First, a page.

SOG Flashback ReviewDecember 4, 2013
- Low carry pocket clip
- Secondary blade lock
- Assisted opening
- AUS-8 Stainless Steel
- Piston Lock
I like the look of the Flashback, and I usually love SOG knives (I carried a Twitch XL for years), but I’m not overly impressed with this knife as far as function is concerned. There were times when I felt I was forcing the knife shut so hard that I began to worry about taking off the pads of my fingers. SOG, I love you guys—but I think this sucker needs to bake in the oven a little bit longer.
The SOG Flashback is a classically designed, assisted opening pocketknife. Its lightweight design is comprised of glass-reinforced nylon handles, wrapped in a stainless steel covering.
For the materials and construction of this knife, the Flashback should sell for $50. It’s a sharp looking knife that boasts some expensive features (assisted opening), but its locking feature isn’t very smooth and the AUS-8 steel requires a lot more care than some of the other steels on the market selling at this price.
DESIGN: CONSTRUCTION & MATERIALS
SOG built its Flashback on a solid nylon frame and the sandwiched it with a stainless steel cover—so there is no internal frame. Because of this, the knife has a little bit of flex when being used. Also, the spring is a heavy for the mechanism. You find yourself battling it when opening and closing the blade.
SOG uses a lock system, called “Piston” which pushes a rod into a notch that is designed into the back of the blade itself. This lock is fantastic when in use, but unlocking the knife takes a big of practice. The lock slides back in a grooved slot, and, by its design, has a tendency to resist being pushed back fully, making closing the blade a bit tricky.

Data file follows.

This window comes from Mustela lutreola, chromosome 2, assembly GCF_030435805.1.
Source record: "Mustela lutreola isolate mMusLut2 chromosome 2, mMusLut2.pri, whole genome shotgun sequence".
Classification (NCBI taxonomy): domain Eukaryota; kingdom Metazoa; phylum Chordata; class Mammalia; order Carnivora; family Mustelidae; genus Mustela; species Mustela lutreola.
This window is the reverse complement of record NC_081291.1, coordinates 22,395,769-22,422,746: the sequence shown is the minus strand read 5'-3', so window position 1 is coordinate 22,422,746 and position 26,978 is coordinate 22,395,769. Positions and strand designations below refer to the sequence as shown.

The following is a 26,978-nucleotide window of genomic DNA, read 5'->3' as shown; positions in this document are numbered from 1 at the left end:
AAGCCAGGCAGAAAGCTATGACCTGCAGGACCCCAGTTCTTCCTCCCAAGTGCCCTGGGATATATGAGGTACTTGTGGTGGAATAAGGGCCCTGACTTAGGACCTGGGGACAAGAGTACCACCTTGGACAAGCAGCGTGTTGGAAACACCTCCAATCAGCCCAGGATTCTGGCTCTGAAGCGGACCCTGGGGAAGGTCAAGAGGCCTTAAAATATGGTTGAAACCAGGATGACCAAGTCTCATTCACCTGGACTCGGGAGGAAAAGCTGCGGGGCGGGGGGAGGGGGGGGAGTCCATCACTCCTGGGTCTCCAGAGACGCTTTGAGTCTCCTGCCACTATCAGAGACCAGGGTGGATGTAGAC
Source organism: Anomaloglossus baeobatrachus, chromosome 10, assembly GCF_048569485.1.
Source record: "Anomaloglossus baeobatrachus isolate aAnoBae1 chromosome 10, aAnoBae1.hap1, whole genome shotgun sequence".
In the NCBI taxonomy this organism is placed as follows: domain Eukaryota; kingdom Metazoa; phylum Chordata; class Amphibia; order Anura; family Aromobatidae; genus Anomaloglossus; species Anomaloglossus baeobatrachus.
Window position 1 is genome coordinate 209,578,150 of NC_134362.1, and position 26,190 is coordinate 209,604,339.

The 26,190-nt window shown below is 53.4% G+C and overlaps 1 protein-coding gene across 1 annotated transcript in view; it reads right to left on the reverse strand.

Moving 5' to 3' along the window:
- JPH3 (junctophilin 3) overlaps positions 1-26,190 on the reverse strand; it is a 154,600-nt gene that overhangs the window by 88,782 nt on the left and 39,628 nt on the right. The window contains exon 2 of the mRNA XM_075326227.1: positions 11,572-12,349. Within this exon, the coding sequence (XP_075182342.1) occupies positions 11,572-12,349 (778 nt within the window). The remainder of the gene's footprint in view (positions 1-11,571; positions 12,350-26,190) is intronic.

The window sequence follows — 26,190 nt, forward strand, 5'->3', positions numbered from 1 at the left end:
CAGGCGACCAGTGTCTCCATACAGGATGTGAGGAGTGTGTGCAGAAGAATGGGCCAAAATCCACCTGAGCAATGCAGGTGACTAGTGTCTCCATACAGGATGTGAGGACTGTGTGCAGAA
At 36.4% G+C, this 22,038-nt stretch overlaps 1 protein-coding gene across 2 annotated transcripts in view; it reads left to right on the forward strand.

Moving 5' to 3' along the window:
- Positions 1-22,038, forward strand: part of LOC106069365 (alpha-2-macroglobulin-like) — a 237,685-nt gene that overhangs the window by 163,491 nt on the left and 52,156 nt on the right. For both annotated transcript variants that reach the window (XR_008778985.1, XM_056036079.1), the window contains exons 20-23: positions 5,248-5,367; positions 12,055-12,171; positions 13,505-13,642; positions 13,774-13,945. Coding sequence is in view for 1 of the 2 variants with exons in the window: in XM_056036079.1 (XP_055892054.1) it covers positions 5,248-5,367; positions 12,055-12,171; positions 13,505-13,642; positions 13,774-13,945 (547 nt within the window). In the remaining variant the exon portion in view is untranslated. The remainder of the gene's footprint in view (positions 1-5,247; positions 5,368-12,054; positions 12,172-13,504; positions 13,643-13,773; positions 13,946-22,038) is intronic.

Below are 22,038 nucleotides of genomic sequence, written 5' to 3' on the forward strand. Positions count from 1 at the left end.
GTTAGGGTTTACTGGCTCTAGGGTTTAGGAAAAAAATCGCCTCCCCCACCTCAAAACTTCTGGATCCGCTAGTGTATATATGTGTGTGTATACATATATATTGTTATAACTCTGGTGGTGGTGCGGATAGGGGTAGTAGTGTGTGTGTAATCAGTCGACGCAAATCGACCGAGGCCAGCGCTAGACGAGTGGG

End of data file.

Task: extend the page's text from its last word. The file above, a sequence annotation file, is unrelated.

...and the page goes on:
DESIGN: EASE OF USE
Whenever you throw the “assisted opening” feature into a knife you make it that much more valuable to your back pocket and day-to-day needs. The Flashback opens like a switchblade but closes with a bit of resistance—which is what is loading the assist spring. When this knife is clean, that works like a charm. But if a little bit of grit gets in there you may end up forcing the blade shut (thinking you’re pushing back against the spring) and actually break the mechanism. Once you get used to it, it’s a nice feature to have.
STEEL QUALITY / EDGE RETENTION
AUS-8 is an affordable stainless steel which does not retain an edge very well. So, it will hold up to most any liquid you soak it in, but you’ll be finding yourself returning to your sharpening stone way more than you’d want to.
As I stated before, the Flashback has a tendency to flex when you’re bearing down on it. Both the lock and actual closing operation feel as if they might break on you, as they aren’t consistent. Even after two weeks of solid use I found myself struggling to close the blade properly every time. Thankfully, there is a secondary lock which confirms that the blade is correctly closed (and will only engage when it is).